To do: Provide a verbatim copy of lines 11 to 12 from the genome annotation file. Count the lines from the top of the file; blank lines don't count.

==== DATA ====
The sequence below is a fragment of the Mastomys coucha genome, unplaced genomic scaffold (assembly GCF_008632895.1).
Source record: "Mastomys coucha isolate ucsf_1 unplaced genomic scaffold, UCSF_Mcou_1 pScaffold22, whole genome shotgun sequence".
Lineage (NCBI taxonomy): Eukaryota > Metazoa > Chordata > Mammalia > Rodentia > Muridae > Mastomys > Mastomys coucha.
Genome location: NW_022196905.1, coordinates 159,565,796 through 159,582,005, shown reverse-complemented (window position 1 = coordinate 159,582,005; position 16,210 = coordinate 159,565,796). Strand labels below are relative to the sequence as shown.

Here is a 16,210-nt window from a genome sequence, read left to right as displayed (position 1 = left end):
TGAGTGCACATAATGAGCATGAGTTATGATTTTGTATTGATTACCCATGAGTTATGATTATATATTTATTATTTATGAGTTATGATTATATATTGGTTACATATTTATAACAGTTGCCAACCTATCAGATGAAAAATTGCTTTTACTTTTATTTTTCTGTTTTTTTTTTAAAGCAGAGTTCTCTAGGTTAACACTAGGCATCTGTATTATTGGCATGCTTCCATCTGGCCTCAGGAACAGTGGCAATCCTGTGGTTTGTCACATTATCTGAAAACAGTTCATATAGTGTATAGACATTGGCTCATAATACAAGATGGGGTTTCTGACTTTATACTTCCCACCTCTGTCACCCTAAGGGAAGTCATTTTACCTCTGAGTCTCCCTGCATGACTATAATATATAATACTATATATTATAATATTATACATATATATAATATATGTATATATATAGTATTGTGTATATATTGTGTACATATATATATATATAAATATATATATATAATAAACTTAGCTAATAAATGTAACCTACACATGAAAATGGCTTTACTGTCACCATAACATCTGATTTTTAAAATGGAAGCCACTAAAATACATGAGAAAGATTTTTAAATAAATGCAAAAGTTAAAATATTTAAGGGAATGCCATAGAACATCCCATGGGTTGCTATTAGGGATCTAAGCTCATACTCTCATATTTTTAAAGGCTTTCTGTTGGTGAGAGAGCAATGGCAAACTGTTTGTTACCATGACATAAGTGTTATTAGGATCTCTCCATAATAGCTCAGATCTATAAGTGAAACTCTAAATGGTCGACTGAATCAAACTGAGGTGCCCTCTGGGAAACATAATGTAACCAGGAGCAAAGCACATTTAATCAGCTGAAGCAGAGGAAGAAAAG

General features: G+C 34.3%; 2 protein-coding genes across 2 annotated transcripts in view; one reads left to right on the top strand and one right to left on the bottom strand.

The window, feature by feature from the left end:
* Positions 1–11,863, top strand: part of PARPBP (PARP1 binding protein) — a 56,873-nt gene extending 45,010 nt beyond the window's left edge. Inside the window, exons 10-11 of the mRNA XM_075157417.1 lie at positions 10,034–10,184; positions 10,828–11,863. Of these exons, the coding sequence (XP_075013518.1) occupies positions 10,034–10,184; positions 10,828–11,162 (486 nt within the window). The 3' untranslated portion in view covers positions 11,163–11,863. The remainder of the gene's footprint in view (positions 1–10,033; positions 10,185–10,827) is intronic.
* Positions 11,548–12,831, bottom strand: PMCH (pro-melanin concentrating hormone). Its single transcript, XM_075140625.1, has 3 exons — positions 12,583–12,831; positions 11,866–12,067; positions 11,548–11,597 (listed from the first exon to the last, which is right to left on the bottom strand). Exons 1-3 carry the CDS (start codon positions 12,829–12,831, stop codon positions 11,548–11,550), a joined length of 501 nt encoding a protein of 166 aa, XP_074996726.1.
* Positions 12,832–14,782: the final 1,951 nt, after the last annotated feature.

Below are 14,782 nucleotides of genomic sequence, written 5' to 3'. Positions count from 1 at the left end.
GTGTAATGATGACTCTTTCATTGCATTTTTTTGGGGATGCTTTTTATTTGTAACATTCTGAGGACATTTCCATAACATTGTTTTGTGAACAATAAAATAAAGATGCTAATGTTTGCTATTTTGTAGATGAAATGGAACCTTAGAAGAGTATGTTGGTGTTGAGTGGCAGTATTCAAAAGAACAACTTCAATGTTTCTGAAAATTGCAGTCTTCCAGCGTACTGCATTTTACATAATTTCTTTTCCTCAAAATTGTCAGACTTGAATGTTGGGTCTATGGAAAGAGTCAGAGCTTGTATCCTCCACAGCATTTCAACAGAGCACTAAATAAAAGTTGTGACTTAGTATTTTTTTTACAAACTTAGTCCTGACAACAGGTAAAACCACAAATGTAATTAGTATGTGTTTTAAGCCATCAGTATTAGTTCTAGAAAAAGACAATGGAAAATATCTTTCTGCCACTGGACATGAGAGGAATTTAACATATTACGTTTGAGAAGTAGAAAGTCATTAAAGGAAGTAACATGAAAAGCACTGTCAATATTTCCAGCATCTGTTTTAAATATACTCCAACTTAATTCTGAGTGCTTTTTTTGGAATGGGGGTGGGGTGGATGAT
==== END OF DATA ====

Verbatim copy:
* Positions 12,832–14,782: the final 1,951 nt, after the last annotated feature.

Below are 14,782 nucleotides of genomic sequence, written 5' to 3'. Positions count from 1 at the left end.